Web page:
Agility in today’s tech world means upskilling and reskilling current employees, rather than relying on talent solely from hiring (a long, expensive and unreliable process). As George Boone, Senior Manager at The Home Depot, said at Pluralsight LIVE 2019, you have to be able to not just keep up with technology, but move people along with your company’s technology journey.
Three years ago, The Home Depot implemented OrangeMethod, its internal skill development program created to help employees reskill into new roles. Through partnering with Pluralsight, The Home Depot implemented OrangeMethod, a skill development experience that’s for associates and by associates. It’s been enormously successful, with several employees growing from cashiers into salaried software developers.
Want to see the kind of results Home Depot has been able to achieve? Take a leaf out of their book with these valuable tips.
1. Commit fully
The success of your skill development program depends on everyone at your organization being fully committed to its objectives. That means creating a culture that not only encourages skill development, but expects it. Everyone from your CEO to your newest employee should be excited about growth.
Home Depot’s OrangeMethod generates amazing results because it’s a top C-level priority, which means the company doesn’t experience the kind of organizational silos that prevent many companies from achieving such impressive professional development.
2. Track progress
Take stock of your employees’ strengths and knowledge gaps and celebrate individual and collective growth. The more detailed your analytics, the better. You want to be able to identify what’s working and what isn’t as quickly as possible to ensure nobody is stagnating. When teams hit a roadblock, ask the right questions to identify the root of the issue, and be willing to have a “Nothing is sacred” approach like Home Depot—meaning you’re willing to abandon practices and systems that don’t work in the name of ones that do.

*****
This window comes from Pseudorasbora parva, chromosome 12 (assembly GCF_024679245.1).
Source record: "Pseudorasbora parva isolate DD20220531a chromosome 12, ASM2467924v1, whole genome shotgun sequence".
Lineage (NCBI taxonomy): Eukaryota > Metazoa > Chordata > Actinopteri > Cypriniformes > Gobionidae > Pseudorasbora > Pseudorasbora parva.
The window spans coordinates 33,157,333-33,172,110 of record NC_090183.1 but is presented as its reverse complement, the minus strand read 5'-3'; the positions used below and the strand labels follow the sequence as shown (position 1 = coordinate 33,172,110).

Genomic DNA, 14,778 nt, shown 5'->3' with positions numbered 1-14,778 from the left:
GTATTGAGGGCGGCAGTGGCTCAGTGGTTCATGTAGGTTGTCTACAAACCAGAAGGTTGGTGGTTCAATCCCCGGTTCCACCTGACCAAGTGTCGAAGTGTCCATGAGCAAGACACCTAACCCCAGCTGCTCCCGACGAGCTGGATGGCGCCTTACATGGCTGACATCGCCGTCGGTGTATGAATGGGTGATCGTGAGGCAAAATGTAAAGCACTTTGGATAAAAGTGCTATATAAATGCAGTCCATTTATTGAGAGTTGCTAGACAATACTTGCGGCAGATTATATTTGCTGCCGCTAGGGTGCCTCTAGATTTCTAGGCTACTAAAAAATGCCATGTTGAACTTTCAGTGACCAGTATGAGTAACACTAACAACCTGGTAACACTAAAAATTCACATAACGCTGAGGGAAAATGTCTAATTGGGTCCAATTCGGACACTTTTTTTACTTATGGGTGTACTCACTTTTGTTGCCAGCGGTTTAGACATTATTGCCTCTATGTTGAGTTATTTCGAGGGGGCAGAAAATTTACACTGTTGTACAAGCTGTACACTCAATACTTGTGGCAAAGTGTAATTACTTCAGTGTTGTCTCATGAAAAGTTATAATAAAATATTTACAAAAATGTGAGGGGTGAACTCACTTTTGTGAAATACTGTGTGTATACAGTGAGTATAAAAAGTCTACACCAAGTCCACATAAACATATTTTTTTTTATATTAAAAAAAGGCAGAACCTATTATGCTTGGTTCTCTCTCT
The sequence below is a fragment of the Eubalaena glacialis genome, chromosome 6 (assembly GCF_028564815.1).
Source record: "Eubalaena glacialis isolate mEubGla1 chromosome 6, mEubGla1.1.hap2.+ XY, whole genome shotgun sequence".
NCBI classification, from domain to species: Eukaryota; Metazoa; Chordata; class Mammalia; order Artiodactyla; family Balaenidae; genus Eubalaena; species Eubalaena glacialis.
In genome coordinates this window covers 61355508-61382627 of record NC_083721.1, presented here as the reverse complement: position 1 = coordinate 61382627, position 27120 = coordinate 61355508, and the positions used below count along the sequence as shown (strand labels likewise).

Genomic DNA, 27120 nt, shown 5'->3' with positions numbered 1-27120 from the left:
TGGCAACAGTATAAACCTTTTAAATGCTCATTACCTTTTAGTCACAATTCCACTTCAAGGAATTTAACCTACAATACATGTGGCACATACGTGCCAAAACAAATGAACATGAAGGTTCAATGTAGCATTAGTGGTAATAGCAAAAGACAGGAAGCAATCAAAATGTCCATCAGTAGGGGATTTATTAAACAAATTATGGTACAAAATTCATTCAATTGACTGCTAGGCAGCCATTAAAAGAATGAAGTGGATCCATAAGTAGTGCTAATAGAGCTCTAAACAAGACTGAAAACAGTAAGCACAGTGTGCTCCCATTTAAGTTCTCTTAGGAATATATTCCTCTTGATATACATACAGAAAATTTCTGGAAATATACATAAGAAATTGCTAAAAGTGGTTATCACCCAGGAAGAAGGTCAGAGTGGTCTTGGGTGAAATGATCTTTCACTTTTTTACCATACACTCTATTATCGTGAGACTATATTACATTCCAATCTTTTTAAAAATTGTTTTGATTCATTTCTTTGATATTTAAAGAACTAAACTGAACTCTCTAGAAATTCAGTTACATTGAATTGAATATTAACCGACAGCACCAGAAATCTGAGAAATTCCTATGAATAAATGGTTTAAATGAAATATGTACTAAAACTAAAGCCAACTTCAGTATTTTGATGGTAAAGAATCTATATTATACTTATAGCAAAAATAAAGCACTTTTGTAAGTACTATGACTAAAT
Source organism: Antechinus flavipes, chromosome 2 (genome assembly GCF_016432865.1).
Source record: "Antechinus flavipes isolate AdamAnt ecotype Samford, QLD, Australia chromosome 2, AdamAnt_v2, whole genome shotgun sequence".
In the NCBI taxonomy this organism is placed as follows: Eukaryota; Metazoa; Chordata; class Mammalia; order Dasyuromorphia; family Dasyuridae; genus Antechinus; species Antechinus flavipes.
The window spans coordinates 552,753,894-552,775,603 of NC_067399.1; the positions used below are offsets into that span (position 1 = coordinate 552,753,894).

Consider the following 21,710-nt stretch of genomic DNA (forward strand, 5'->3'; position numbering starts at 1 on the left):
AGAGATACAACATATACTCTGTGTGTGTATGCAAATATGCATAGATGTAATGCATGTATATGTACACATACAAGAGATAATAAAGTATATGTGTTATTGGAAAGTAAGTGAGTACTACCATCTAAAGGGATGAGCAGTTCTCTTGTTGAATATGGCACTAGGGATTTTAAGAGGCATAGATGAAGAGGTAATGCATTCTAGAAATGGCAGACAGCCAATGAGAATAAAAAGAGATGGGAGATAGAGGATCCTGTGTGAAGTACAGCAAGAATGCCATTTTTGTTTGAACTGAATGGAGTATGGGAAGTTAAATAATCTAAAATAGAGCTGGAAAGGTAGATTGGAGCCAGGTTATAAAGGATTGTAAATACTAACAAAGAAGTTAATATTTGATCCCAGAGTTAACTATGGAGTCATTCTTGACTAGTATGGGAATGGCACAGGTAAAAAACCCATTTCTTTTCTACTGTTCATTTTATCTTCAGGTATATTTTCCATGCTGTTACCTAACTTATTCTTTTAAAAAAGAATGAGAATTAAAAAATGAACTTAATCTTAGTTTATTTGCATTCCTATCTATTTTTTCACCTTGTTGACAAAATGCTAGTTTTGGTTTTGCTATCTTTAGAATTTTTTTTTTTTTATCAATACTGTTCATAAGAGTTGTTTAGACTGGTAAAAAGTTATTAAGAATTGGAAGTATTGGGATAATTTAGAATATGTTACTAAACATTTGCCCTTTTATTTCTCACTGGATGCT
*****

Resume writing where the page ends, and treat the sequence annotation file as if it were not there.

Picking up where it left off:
3. Empower employees by removing roadblocks
If an employee doesn’t have a laptop to learn on, The Home Depot gives them one. Support your employees’ tech skills development journey however you can, and set aside blocks of time for them to focus on it. You should also structure your teams in a way that’s conducive to growth, and establish a common language, strategy and measurement framework.
4. Involve the right people
Home Depot now has 30 full-time associates dedicated to teaching tech skills curriculum. By keeping things in-house, you can ensure everyone involved in skill development is clued in on the specifics of your company and aligning skill development to business objectives rather than getting a broad, unpersonalized education. (It can be smart to involve external talent at times, but it shouldn’t be your bread and butter.) Through smart recruiting and OrangeMethod, the Home Depot has been able to build a lot of the software that runs its operations in-house.
Effective management and a willingness to change means The Home Depot has been able to implement a successful, agile skill development strategy—and you can too. Your organization may not be on the same scale as Home Depot, but you can still benefit from creating a culture of ongoing learning and staying on top of skills gaps—then skilling up teams in technologies that will positively impact their productivity and success.
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